Fighting to Farm: Dicamba Case Shows Agriculture's Vulnerability to Regulations and Rulings

August 1, 2020

“The timing was incredibly poor.” This comment from Kevin Scott, farmer from the Valley Springs, S.D. area, nicely sums up all soybean and cotton farmers’ thoughts on the court ruling shutting down the use of dicamba herbicides – right at the height of the growing season.

The June 3 ruling against Xtend, FeXapan, and Engenia came at a supremely bad time, as farmers across the country had dicamba-resistant soybeans already planted and growing in their fields. An estimated 60 million acres of dicamba-resistant soybeans and cotton were planted this spring nationwide. The U.S. Court of Appeals for the Ninth Circuit ruled against the herbicides based not so much on the technology itself nor on the Endangered Species Act, but on the process they say the EPA used to approve those registrations.

“We paid a premium for that seed, and now we can’t use it,” Scott said of the dicamba herbicides farmers were relying on to control weeds and keep fields clean during the 2020 growing season. And weed pressure is very real in many areas this year, after 2019’s weather pattern led to less-than-ideal crop conditions and a record amount of PP acres.

The plaintiffs – the Center for Biological Diversity, the Center for Food Safety, the National Family Farm Coalition, and the Pesticide Action Network North America – wanted the June 3 ruling to be implemented immediately, meaning absolutely no more use of dicamba products from that day forward.

Fortunately, on June 8 the U.S. Environmental Protection Agency (EPA) came through with “existing stocks” guidance, allowing for the temporary use of any dicamba products already in the marketplace. This, of course, did not sit well with the plaintiffs in the case, who initiated another volley of back-and-forth motions to try to shut down these herbicides immediately.

“It is an excellent product and there is a correct use for it,” Scott stated. He did acknowledge, though, that farmers must be diligent to use dicamba correctly.

Scott is one of South Dakota’s representatives to the American Soybean Association board of directors and is grateful for ASA’s policy and regulatory work in Washington, D.C.

“ASA has a very strong policy group in D.C.,” he commented, which is more important than ever as regulatory pressure and court rulings entangle themselves in farmers’ daily work.

“We are fighting to be able to farm,” Scott believes.

Perspective from D.C.

Kyle Kunkler, Director of Government Affairs for the American Soybean Association, said June was an incredibly busy month as staff tried to keep ahead of the ever-changing situation. Like Scott, he too worries about the precedent this lawsuit might set.

“This ruling was abruptly and suddenly thrust onto the agriculture community,” Kunkler said. “This is very unprecedented.”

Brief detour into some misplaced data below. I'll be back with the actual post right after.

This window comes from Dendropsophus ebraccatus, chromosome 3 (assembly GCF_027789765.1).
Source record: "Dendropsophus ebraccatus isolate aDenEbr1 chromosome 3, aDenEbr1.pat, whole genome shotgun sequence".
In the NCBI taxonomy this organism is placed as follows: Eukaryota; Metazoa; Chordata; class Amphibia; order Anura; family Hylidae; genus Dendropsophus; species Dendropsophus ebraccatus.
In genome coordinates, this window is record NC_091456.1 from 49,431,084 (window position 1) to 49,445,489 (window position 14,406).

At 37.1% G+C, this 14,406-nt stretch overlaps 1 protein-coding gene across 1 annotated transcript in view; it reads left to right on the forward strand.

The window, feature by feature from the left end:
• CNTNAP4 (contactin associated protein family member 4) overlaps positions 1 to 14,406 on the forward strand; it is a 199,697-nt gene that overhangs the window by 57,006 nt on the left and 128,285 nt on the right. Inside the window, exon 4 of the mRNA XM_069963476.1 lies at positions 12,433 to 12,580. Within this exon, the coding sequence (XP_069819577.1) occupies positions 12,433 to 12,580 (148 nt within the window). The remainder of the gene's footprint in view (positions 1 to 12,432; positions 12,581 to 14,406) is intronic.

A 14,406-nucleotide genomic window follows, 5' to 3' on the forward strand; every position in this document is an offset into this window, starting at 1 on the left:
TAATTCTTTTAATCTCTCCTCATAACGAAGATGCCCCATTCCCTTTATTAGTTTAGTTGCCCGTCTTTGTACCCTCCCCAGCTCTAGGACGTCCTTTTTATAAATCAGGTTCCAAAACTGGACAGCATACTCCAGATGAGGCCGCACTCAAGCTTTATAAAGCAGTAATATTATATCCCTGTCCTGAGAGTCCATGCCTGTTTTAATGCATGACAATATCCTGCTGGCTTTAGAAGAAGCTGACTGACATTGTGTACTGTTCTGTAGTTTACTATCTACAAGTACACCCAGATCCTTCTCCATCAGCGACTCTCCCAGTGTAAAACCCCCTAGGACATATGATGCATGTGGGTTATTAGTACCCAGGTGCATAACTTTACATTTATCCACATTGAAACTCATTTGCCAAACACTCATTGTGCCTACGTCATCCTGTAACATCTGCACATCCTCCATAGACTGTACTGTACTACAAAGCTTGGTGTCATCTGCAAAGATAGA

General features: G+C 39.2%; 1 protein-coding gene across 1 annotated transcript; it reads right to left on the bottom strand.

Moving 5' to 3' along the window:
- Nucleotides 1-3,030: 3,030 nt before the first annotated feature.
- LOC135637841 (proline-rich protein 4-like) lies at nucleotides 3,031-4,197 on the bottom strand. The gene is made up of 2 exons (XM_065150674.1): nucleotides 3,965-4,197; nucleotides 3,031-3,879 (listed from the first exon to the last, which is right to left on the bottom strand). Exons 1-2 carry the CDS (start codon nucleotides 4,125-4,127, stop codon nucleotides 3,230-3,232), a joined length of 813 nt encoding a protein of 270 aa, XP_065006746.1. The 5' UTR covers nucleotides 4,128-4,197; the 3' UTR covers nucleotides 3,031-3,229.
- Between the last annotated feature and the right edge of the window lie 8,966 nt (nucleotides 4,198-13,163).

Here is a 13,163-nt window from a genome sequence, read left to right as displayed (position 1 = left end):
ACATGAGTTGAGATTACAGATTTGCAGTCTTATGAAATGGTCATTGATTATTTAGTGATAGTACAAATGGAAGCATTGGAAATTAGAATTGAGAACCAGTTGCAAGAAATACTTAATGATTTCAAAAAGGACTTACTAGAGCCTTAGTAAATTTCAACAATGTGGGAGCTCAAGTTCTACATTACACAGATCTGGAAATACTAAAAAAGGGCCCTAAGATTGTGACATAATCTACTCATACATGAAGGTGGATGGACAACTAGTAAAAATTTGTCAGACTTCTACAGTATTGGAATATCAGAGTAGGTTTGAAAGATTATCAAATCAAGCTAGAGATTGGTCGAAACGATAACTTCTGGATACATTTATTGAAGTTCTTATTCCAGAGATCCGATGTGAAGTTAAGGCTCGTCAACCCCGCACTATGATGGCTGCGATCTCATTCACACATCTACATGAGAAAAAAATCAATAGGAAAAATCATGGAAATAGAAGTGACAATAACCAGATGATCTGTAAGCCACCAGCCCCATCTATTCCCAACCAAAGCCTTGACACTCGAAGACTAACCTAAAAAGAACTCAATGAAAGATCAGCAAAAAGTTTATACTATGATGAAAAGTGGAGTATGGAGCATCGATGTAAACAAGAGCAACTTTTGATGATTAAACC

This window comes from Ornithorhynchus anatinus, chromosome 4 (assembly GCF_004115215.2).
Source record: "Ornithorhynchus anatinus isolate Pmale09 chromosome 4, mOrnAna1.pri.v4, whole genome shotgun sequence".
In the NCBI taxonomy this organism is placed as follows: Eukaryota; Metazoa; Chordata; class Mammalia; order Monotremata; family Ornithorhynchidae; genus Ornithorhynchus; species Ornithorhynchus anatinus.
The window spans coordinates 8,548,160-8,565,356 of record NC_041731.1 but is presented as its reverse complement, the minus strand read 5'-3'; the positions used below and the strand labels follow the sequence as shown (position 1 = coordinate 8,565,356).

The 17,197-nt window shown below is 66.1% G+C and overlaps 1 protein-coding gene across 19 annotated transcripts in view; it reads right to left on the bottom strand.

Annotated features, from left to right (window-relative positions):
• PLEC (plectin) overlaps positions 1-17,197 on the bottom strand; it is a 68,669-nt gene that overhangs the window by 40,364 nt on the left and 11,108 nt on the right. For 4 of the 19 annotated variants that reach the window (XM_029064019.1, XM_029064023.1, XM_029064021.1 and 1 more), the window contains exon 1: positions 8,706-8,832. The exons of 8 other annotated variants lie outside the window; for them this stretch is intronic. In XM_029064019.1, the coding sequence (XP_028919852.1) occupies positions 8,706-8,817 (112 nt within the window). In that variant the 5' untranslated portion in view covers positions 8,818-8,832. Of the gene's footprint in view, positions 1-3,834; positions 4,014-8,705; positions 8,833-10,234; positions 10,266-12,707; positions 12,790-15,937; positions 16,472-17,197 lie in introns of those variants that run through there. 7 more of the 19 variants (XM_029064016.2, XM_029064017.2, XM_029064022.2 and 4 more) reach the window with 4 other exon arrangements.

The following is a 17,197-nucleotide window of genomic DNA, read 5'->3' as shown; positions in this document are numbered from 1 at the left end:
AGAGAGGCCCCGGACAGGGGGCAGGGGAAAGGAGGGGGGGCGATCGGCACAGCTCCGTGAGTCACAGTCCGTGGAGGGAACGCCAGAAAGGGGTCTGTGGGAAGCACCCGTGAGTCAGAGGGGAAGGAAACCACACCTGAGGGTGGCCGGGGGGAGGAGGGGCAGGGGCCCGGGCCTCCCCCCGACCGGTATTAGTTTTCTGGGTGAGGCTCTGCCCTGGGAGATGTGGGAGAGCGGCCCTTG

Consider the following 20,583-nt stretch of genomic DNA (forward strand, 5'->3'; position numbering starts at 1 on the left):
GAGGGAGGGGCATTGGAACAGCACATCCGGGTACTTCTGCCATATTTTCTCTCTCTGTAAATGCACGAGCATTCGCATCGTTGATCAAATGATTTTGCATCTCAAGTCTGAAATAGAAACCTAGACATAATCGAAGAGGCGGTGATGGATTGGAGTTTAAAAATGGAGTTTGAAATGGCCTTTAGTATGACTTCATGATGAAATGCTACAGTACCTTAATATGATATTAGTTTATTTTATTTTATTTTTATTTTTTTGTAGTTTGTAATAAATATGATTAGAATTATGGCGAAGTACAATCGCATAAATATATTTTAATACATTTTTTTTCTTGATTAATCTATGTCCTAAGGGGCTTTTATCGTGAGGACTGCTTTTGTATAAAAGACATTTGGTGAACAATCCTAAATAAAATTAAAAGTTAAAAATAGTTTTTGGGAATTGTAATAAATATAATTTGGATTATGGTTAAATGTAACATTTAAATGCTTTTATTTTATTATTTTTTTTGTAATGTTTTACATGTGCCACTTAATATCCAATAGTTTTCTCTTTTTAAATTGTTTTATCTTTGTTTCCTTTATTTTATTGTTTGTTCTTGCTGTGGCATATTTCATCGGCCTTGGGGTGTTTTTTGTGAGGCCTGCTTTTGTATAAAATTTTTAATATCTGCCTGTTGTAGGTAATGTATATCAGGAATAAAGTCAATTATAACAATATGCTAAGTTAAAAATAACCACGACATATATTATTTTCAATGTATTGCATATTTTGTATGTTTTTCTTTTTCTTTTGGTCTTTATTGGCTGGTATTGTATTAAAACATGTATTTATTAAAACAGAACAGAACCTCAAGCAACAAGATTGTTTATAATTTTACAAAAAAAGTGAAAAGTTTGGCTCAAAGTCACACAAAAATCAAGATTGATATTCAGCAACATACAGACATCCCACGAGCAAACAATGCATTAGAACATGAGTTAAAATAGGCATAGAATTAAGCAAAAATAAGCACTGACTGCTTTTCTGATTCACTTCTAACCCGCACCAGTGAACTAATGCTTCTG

Normally, Kunkler noted, the court would have a customary process that allows time for implementation. In this case, he said, the mandate of an overnight halt “caught everyone off guard.”

“We are very thankful for the EPA’s existing stocks guidance,” he commented. “We are really thankful that EPA put that tool into place.”

The “existing stocks” guidance comes directly from the Federal Insecticide, Fungicide, and Rodenticide Act (FIFRA), the federal statute that governs the registration, distribution, sale, and use of pesticides in the U.S. On June 11, which was three days after the EPA declared permission to use existing stocks, the plaintiffs filed an emergency motion with the court asking for an immediate halt of all dicamba use.


On June 16, ASA brought together five other agriculture groups to file an amicus briefs as friends of the court: the American Farm Bureau Federation, American Soybean Association, National Cotton Council of America, National Association of Wheat Growers, National Corn Growers Association, and National Sorghum Producers.

In the amicus brief, ASA and the other farm groups explained U.S. farmers’ massive investment in dicamba-tolerant crops, the lack of alternative products to mitigate risk at this point in the growing season, and farmers’ dependence upon the orderly regulation of crop-protection products.

The brief stated: “Granting Petitioners’ requested relief would short circuit the proper administrative and judicial-review framework that Congress prescribed for existing stocks under FIFRA. Farmers use countless FIFRA-regulated pesticide products, including herbicides, insecticides, and fungicides. They make planting decisions and significant, up-front financial investments, based on the rules and regulations in place at the time plans are made. Farmers depend on the rules not changing in the middle of the game—they need certainty. Fortunately, Congress provided that certainty by equipping EPA with ‘existing stocks’ authority that it has exercised here. EPA’s long-established policy and practice under FIFRA provides for an orderly management of the distribution, sale, and use of a formerly registered pesticide product, including in the context of vacatur.”